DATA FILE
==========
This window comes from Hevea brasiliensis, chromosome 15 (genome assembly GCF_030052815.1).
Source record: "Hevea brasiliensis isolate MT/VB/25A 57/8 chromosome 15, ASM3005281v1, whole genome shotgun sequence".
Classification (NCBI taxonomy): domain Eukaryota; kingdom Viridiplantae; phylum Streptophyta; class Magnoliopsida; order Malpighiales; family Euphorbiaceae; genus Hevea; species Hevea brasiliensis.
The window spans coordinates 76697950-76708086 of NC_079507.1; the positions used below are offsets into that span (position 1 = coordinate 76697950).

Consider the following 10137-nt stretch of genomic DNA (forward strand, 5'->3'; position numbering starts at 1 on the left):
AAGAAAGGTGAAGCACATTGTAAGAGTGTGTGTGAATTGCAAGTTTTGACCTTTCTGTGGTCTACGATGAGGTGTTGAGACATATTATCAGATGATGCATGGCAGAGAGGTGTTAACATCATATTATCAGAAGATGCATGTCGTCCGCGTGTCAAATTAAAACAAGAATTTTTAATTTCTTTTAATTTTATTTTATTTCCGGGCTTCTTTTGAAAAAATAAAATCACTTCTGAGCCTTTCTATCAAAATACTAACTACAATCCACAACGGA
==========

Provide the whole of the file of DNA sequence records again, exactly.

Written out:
This window comes from Hevea brasiliensis, chromosome 15 (genome assembly GCF_030052815.1).
Source record: "Hevea brasiliensis isolate MT/VB/25A 57/8 chromosome 15, ASM3005281v1, whole genome shotgun sequence".
Classification (NCBI taxonomy): domain Eukaryota; kingdom Viridiplantae; phylum Streptophyta; class Magnoliopsida; order Malpighiales; family Euphorbiaceae; genus Hevea; species Hevea brasiliensis.
The window spans coordinates 76697950-76708086 of NC_079507.1; the positions used below are offsets into that span (position 1 = coordinate 76697950).

Consider the following 10137-nt stretch of genomic DNA (forward strand, 5'->3'; position numbering starts at 1 on the left):
AAGAAAGGTGAAGCACATTGTAAGAGTGTGTGTGAATTGCAAGTTTTGACCTTTCTGTGGTCTACGATGAGGTGTTGAGACATATTATCAGATGATGCATGGCAGAGAGGTGTTAACATCATATTATCAGAAGATGCATGTCGTCCGCGTGTCAAATTAAAACAAGAATTTTTAATTTCTTTTAATTTTATTTTATTTCCGGGCTTCTTTTGAAAAAATAAAATCACTTCTGAGCCTTTCTATCAAAATACTAACTACAATCCACAACGGA